We know each gets their basic councillor allowances but what additional allowances are there for what? (Chairs and vice chairs etc.)

    You would expect these special allowances to be evenly split across the political groups?

  • Be bemused no more.

    The full list can be found at http://www.pembrokeshire.gov.uk/content.asp?nav=101,2096,1579,1517&parent_directory_id=646

    Briefly, all members get a basic allowance of £13,000.

    Certain positions of special responsibility attract an additional allowance:

    Leader – £34,000
    Deputy Leaders (x 2) – £18,000
    Cabinet members (x 7) – £15,500
    Chairmen of Committees (x 7, of which four are in the hands of the IPPG) – £9,000.

    All figures rounded up/down.

    There are also 12 seats on the National Park at £3,500 apiece of which the IPPG are entitled to seven.

    All in all, this adds up to the best part of a quarter of a million quid that Cllr Jamie Adams has at his disposal courtesy of the taxpayer. So it doesn’t take too much imagination to work out why the IPPG is such a tight-knit group.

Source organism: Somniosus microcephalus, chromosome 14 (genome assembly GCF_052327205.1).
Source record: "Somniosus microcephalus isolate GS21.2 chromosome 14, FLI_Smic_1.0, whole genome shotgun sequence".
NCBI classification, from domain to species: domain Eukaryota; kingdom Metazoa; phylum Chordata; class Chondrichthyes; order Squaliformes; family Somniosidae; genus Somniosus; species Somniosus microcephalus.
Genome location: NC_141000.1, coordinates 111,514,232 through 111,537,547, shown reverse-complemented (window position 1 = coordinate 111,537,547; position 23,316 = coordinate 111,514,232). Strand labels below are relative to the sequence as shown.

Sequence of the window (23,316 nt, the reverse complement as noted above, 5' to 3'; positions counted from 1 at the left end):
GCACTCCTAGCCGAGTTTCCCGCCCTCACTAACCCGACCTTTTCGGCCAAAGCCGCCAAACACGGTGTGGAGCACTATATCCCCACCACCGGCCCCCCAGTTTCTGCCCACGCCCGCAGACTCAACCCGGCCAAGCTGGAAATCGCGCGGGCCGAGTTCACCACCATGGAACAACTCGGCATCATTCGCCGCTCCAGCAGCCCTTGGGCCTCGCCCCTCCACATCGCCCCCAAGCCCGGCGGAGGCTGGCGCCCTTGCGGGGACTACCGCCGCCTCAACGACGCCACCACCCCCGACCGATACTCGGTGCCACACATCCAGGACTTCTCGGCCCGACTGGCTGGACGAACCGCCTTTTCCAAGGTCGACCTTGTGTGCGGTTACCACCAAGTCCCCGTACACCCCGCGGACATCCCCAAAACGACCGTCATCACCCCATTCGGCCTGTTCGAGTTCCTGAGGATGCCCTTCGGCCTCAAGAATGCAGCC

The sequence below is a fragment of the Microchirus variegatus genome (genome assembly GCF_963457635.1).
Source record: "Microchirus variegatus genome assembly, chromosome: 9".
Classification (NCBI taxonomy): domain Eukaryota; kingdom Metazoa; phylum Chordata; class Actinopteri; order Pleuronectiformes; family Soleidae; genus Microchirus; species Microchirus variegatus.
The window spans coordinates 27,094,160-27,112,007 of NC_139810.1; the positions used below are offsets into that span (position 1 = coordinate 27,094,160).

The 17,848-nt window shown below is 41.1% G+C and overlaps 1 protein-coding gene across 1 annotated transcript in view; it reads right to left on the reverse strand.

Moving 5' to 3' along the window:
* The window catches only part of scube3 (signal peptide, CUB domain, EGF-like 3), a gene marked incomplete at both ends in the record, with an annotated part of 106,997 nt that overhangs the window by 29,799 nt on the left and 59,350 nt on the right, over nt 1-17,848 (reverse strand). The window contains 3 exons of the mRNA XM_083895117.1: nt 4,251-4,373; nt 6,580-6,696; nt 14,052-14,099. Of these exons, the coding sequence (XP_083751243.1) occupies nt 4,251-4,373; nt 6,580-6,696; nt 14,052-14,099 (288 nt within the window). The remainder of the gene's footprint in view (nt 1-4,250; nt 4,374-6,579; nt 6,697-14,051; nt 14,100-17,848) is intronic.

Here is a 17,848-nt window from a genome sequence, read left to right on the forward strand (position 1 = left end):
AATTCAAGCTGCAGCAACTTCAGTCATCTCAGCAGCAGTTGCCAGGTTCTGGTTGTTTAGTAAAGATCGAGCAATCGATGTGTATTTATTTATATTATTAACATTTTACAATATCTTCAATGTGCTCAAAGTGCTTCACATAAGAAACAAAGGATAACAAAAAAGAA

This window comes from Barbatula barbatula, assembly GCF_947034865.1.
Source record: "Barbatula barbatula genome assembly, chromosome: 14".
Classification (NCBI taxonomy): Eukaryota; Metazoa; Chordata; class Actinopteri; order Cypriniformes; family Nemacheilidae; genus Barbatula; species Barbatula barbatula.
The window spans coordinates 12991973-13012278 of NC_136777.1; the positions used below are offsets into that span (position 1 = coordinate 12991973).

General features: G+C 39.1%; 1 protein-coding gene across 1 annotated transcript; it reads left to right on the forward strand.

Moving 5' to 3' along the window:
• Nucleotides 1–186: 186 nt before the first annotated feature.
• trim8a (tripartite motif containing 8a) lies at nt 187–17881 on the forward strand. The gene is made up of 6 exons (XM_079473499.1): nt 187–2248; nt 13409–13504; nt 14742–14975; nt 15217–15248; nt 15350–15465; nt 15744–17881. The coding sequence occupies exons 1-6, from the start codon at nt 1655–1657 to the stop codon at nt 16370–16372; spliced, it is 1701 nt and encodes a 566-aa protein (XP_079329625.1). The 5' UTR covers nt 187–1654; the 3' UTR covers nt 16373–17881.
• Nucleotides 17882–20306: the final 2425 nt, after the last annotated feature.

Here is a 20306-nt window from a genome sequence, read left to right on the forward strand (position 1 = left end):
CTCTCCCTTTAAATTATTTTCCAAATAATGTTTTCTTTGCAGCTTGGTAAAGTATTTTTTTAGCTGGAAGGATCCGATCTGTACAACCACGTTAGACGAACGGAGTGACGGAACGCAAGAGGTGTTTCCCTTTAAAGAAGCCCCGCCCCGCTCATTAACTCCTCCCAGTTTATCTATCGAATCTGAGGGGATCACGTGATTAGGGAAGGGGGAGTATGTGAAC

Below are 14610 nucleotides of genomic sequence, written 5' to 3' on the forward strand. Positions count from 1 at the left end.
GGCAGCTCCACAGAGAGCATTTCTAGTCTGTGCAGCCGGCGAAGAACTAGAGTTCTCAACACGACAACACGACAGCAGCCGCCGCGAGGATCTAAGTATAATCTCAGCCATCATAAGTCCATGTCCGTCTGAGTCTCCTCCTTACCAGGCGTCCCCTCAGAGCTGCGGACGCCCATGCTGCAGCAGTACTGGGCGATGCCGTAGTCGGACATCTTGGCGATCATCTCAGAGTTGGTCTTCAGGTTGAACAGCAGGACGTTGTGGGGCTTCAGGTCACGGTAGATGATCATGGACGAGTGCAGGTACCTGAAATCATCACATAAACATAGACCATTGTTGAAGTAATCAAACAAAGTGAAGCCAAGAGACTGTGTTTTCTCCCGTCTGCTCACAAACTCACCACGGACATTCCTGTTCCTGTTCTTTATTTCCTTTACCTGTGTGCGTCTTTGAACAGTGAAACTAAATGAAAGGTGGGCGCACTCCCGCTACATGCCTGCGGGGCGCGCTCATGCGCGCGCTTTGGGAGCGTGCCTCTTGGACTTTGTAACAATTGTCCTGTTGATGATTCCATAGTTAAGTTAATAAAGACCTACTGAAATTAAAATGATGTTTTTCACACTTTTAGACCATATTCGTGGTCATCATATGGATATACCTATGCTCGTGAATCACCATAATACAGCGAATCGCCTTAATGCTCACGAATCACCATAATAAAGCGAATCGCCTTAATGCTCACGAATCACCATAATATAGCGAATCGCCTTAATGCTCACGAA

Kate Becton surely remembers that when Ken Rowlands abandoned Labour for the IPPG at the the 2008 election and was swiftly elevated to cabinet rank (SRA circa £15,000), the Labour group’s then leader Sue Perkins sent him an angry email which concluded “I hope you enjoy your 30 pieces of silver” (see: http://www.westerntelegraph.co.uk/news/2303134.love_labours_lost/)

    Whatever you think about Cllr Rowlands, he jumped ship before polling day, so, unlike Cllrs Perkins and Hancock, he can’t be accused of using the party’s good name to get himself elected in a safe Labour seat.

  • John Hudson

    Hope this helps rather than confuse!

    The 2014/15 salary list for council positions was given in item 10 of the agenda for 8 May 2014 and approved by full council.

    Each councillor get a basic salary of £13,300.

    Last year they also got an additional fixed sum of £500 (grand total £30,000) for office expenses.

    This was not in accordance with the advice of the Independent Remuneration Panel who advised that such expenses should reimbursed on the basis of receipts and invoices for expenditure actually incurred.

    Last year there was no report submitted for Council to approve, and I assume that the £500 was given as a continuation of the previous year’s arrangements, under the Director of Finance’s “assumed” delegated authority for the proper administration of the Council’s financial affairs. Much in the same way as past years’ expenses.